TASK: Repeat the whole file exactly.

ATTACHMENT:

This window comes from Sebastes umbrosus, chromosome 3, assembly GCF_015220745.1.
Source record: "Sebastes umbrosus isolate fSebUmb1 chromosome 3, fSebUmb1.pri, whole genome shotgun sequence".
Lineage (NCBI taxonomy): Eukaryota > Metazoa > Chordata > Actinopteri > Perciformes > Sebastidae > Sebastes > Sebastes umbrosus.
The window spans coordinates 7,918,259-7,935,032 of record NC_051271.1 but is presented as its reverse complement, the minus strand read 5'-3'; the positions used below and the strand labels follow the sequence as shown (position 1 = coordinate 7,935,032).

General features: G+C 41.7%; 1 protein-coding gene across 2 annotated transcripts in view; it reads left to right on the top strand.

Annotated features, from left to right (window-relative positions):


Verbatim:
This window comes from Sebastes umbrosus, chromosome 3, assembly GCF_015220745.1.
Source record: "Sebastes umbrosus isolate fSebUmb1 chromosome 3, fSebUmb1.pri, whole genome shotgun sequence".
Lineage (NCBI taxonomy): Eukaryota > Metazoa > Chordata > Actinopteri > Perciformes > Sebastidae > Sebastes > Sebastes umbrosus.
The window spans coordinates 7,918,259-7,935,032 of record NC_051271.1 but is presented as its reverse complement, the minus strand read 5'-3'; the positions used below and the strand labels follow the sequence as shown (position 1 = coordinate 7,935,032).

General features: G+C 41.7%; 1 protein-coding gene across 2 annotated transcripts in view; it reads left to right on the top strand.

Annotated features, from left to right (window-relative positions):